The Ultimate Book Lover’s Paradise

The Ultimate Book Lover’s Paradise

You can learn a lot about a city by browsing through its most beloved bookstore. More often than not it’s the best place to discover local literature, cultural events, and the area’s most colorful residents. At Shakespeare and Company on Paris’s Left Bank, book lovers have a chance to experience all of the above and so much more.

The store was borne out of a relatively modern era in the city’s rich history. First opened in 1919, it came just as Paris was emerging as a literary hot spot. Part-time Parisians like James Joyce, Ezra Pound, and Ernest Hemingway used the store as one of their many gathering places during the 1920s.

Jump forward ninety years and Shakespeare and Co. still maintains the iconic charm of prewar Paris. In today’s age when it’s rare to find a person reading something other than a screen, stepping inside Shakespeare and Company feels like visiting a bygone era.

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Flickr photo via Alexandre Duret-Lutz

Their vast collection of new, rare, and secondhand books overflows the floor-to-ceiling bookshelves that line the store. The few bare spaces left on the walls are branded with quotes like this one: “Be not inhospitable to strangers lest they be angels in disguise.” This sentiment is especially fitting considering the shop once doubled as a boarding house for aspiring writers. Former owner George Whitman claimed to have housed 40,000 visitors in the store’s sleeping facilities over the years.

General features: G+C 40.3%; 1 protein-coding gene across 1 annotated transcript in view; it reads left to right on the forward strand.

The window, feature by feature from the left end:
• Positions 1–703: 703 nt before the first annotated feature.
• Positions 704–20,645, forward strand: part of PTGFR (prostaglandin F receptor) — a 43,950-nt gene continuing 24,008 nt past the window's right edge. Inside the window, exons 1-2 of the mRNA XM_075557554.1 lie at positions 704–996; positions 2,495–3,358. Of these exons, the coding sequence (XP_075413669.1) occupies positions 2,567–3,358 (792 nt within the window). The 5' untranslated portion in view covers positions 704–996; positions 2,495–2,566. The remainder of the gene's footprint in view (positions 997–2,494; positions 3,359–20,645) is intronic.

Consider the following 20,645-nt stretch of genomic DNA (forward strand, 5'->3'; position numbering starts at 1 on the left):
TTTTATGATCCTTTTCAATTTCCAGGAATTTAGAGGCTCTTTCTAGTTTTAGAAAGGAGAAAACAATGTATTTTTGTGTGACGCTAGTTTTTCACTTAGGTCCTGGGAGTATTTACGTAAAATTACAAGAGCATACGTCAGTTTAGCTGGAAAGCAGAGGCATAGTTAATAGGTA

The “Tumbleweed Hotel,” as it’s affectionately nicknamed, is still open to guests free of charge. All that’s required is that they work two hours a day in the store, read one book a day, and write a one-page biography of their lives. Upstairs, there’s an entire room filled with thousands of these biographies stretching back nearly fifty years. While staying there sounds like the experience of a lifetime, it’s best to keep a back-up plan in mind. Reservations can’t be made ahead of time, so the only shot you have at a spot is to show up and ask the owner in person.

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Flickr photo via motfemme

Even if there’s no room at the inn when you’re there, Shakespeare and Company still provides plenty of opportunities to fulfill your bohemian writer fantasies. There’s no shortage of comfy armchairs and secret nooks perfect for curling up with a good book or providing inspiration for a story of your own. If you left your notebook at home, look for one antique of their typewriters and try channeling your inner Hemingway. After a day spent soaking up this piece of literary history, don’t forget to show your support by purchasing a book for the road. We recommend reading it at the nearest cafe while enjoying coffee and a croissant, just like a true Parisian.

Have you visited Shakespeare and Company in Paris?

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